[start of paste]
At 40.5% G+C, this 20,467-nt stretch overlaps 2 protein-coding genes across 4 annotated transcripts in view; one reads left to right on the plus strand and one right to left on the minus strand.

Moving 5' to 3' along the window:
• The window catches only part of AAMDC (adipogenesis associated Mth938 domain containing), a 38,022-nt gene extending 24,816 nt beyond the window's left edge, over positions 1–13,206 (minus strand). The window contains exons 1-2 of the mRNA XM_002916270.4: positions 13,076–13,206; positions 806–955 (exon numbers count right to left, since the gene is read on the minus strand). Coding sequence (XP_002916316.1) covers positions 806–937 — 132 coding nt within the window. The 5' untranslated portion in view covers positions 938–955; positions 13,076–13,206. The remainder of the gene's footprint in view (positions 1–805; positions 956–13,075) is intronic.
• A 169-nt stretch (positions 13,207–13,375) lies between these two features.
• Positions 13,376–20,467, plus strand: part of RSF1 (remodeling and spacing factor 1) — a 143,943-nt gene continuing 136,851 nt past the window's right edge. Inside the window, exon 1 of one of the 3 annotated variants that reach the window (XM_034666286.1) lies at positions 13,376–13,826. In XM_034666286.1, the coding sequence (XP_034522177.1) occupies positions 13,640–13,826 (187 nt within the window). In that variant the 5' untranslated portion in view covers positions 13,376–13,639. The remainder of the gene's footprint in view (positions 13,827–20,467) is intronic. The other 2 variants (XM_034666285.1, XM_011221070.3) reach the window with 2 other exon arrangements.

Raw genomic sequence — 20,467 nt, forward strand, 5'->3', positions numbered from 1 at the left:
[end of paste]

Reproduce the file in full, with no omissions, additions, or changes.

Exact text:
At 40.5% G+C, this 20,467-nt stretch overlaps 2 protein-coding genes across 4 annotated transcripts in view; one reads left to right on the plus strand and one right to left on the minus strand.

Moving 5' to 3' along the window:
• The window catches only part of AAMDC (adipogenesis associated Mth938 domain containing), a 38,022-nt gene extending 24,816 nt beyond the window's left edge, over positions 1–13,206 (minus strand). The window contains exons 1-2 of the mRNA XM_002916270.4: positions 13,076–13,206; positions 806–955 (exon numbers count right to left, since the gene is read on the minus strand). Coding sequence (XP_002916316.1) covers positions 806–937 — 132 coding nt within the window. The 5' untranslated portion in view covers positions 938–955; positions 13,076–13,206. The remainder of the gene's footprint in view (positions 1–805; positions 956–13,075) is intronic.
• A 169-nt stretch (positions 13,207–13,375) lies between these two features.
• Positions 13,376–20,467, plus strand: part of RSF1 (remodeling and spacing factor 1) — a 143,943-nt gene continuing 136,851 nt past the window's right edge. Inside the window, exon 1 of one of the 3 annotated variants that reach the window (XM_034666286.1) lies at positions 13,376–13,826. In XM_034666286.1, the coding sequence (XP_034522177.1) occupies positions 13,640–13,826 (187 nt within the window). In that variant the 5' untranslated portion in view covers positions 13,376–13,639. The remainder of the gene's footprint in view (positions 13,827–20,467) is intronic. The other 2 variants (XM_034666285.1, XM_011221070.3) reach the window with 2 other exon arrangements.

Raw genomic sequence — 20,467 nt, forward strand, 5'->3', positions numbered from 1 at the left: